The wheels of justice turn slowly. At least that's what they say.
Well, when it comes to driving under the influence, the Arizona Supreme Court is trying to speed up those wheels.
On July 1, nearly a dozen justice and municipal courts — including Pima County Consolidated Justice Courts — will embark on a pilot project aimed at resolving 90 percent of all DUI cases within four months and 98 percent within six months.
Last fiscal year, only 67 percent of the state's DUI cases were resolved within four months, with roughly 82 percent decided within six months.
Not pleased with the numbers, Chief Justice Ruth McGregor of the Arizona Supreme Court appointed a committee to review how Arizona's courts handle DUI cases and suggest improvements.
The chief justice issued an administrative order on April 26 establishing the DUI Case Processing Pilot Program in Pima, Maricopa, Navajo and Yavapai counties, based on the committee's recommendations.
The pilot program is ruffling some feathers within the 400-plus members of Arizona Attorneys for Criminal Justice, who fear the push to resolve cases more quickly could lead to injustice.
"Justice delayed may be justice denied, but expediency without regard to fairness will produce injustice," Arizona Attorneys for Criminal Justice wrote in response to the committee's recommendations. "We must continually guard against assembly-line justice, in which the court's concern for case management is placed ahead of fundamental fairness."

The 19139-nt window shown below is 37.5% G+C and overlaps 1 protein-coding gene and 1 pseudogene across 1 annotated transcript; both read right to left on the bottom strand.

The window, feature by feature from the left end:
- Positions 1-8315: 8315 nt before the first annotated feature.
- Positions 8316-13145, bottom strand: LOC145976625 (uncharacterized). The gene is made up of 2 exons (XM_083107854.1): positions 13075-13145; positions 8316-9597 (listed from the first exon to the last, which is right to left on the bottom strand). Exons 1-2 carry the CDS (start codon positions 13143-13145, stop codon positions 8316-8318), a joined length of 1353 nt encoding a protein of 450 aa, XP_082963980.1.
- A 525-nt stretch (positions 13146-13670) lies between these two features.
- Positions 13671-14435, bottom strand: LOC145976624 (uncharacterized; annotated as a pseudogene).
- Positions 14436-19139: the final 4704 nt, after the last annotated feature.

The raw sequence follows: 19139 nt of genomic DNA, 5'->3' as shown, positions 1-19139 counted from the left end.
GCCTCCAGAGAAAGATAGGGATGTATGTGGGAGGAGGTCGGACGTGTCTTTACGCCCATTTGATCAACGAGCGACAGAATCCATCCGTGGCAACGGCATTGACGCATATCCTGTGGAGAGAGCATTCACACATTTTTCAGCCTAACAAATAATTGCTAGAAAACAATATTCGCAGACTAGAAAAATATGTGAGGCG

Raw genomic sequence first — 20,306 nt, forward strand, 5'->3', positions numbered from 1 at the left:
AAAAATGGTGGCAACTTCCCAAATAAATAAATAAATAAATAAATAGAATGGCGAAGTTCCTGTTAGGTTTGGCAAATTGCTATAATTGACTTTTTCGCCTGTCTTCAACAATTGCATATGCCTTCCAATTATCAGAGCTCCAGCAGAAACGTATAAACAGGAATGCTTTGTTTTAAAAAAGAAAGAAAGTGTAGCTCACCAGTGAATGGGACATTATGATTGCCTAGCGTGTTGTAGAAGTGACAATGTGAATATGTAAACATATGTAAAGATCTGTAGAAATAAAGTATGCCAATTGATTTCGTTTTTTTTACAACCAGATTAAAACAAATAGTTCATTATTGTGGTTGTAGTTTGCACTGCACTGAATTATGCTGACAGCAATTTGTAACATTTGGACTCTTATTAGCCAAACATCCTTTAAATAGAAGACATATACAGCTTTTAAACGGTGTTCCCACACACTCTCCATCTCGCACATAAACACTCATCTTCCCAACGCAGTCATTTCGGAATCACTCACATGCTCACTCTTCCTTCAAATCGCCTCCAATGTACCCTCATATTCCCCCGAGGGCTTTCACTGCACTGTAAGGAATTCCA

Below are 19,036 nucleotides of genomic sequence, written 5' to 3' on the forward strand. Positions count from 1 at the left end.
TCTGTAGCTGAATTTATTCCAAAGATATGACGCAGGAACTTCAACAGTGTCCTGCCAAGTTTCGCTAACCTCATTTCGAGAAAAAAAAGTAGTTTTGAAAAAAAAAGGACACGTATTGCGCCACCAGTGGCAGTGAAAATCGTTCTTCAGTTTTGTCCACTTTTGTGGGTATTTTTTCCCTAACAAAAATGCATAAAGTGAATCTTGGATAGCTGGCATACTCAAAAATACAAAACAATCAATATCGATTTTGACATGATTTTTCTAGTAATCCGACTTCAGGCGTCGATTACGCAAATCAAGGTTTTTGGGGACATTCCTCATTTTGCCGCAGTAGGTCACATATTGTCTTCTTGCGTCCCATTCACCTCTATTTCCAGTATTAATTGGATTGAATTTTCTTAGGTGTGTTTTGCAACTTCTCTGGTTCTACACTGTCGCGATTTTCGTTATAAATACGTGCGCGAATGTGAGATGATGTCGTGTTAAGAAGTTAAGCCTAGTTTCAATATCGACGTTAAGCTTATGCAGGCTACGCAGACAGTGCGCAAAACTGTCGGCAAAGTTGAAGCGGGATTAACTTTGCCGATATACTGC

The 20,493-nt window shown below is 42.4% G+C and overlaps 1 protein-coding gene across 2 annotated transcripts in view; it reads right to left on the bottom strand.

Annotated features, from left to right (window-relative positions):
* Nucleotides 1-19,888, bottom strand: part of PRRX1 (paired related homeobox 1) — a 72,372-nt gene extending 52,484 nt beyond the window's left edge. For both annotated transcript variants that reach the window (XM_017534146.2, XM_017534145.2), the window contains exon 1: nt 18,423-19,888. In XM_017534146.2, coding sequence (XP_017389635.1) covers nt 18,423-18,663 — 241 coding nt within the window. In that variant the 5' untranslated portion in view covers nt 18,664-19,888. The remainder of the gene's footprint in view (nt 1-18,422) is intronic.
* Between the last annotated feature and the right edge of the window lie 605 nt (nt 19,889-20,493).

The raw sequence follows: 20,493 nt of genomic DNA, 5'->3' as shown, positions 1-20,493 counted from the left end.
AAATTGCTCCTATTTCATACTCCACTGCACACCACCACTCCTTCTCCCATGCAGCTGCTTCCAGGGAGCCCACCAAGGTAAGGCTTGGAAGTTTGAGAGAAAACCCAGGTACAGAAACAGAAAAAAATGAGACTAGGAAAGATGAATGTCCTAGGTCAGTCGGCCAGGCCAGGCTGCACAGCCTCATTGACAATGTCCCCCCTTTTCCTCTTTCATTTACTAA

It takes time to defend people properly, said Joseph St. Louis, president of the group.
"The perception is that these are real simple cases that can be plowed through the meat grinder to get done, but that's not the case," St. Louis said .
McGregor ordered all the presiding judges to develop a plan by Wednesday to ensure that DUI cases are resolved within the six-month time frame. They must also submit monthly reports on their DUI caseloads, starting July 1.
McGregor also changed some procedural rules. For example, pretrial conferences have to be held within 30 days of a defendant's arraignment, and the defendant has to attend the hearing. McGregor's committee found that defendants frequently don't attend pretrial hearings, making plea agreements harder to negotiate.
In addition, McGregor said any attorney unavailable for a hearing must make sure another attorney stands in.
If a prosecutor asks for a case to be dismissed on the day of the trial, judges have the option of dismissing the case "with prejudice," meaning it can't be re-filed.
If the case is dismissed "without prejudice," the judge can limit how much evidence the prosecutor may present and who the prosecutor can call as a witness during any future trial.
Judge James Angiulo, presiding judge of Pima County Justice Court, said local justices of the peace took steps to expedite their caseloads before McGregor stepped in.
They used to have "floating calendars," with hearings and trials presided over by whomever was available.